Sanctions against Russian financial operations leave Hungary, the Czech Republic, and Slovakia without fuel.
On Tuesday, the Russian pipeline operator Transneft reported that the Ukrainian company UkrTransNafta stopped pumping Russian crude through the southern branch of the Russian Druzhba pipeline, which supplies three European countries.
The Ukrainian company acknowledged that it had stopped the transport of Russian oil since August 4 due to “non-payment of the services offered.” Its decision affects the supply of oil to Hungary, the Czech Republic, and Slovakia.
Transneft noted that the contract with UkrTransNafta provides for full prepayment of transit services. The Russian company indicated that on July 22 it paid the amount corresponding to the month of August. That payment, however, was rejected due to sanctions imposed by the West, so the money returned to his account on July 28.
Despite the above, the transit of Russian oil occurs normally through the northern branch of the Druzhba pipeline through Belarus, in the direction of Poland and Germany.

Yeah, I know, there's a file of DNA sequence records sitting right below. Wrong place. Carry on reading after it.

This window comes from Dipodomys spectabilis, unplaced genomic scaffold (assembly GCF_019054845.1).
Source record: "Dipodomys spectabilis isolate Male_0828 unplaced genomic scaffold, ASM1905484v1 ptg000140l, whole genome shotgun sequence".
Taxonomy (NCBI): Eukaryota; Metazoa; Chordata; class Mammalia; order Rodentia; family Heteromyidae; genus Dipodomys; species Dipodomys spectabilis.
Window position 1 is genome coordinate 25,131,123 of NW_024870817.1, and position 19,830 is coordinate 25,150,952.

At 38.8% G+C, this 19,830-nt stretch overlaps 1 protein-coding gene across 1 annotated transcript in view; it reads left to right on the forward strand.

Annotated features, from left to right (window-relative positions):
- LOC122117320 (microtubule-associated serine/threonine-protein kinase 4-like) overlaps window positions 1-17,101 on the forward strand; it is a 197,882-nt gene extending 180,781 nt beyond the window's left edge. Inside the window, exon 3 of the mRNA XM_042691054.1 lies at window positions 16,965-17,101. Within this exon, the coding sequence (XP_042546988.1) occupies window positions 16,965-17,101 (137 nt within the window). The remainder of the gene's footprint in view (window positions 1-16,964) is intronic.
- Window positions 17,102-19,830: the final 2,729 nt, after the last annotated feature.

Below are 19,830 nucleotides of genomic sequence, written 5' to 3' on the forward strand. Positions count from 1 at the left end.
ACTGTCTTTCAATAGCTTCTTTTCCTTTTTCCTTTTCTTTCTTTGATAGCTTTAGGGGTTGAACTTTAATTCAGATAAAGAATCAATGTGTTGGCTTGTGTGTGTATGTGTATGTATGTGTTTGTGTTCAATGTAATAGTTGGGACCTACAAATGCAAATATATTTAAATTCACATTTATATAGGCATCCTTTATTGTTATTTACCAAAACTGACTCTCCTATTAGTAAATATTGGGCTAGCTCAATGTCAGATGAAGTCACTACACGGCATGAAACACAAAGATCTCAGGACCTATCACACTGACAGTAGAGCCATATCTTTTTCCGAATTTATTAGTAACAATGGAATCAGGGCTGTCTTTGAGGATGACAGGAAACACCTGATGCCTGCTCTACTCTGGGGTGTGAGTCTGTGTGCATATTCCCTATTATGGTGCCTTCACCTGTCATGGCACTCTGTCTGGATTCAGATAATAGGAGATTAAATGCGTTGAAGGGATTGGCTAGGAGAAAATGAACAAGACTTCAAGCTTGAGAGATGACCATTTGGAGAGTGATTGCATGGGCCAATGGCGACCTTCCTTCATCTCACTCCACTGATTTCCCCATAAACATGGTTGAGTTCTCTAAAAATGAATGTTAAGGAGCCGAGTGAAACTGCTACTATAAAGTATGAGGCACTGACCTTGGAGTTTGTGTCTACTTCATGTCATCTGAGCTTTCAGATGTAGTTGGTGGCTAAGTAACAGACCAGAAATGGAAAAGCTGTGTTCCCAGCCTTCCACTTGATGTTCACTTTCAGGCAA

The Russian authorities immediately informed Hungary, the Czech Republic and Slovakia of the mishap and are looking for alternative variants to make the payment. “However, so far the problem of making the payment has not been resolved,” Transneft said.
On Tuesday, the Hungarian oil company MOL also confirmed that the pumping of Russian crude through the Druzhba pipeline has been stopped for a few days.
“Although MOL has enough reserves for several weeks, it is working on a solution and has also started negotiations to take over the obligation to pay the fee,” said the Hungarian company, whose shares fell 5 percent on the Budapest Stock Exchange after of the announcement of the supply cut.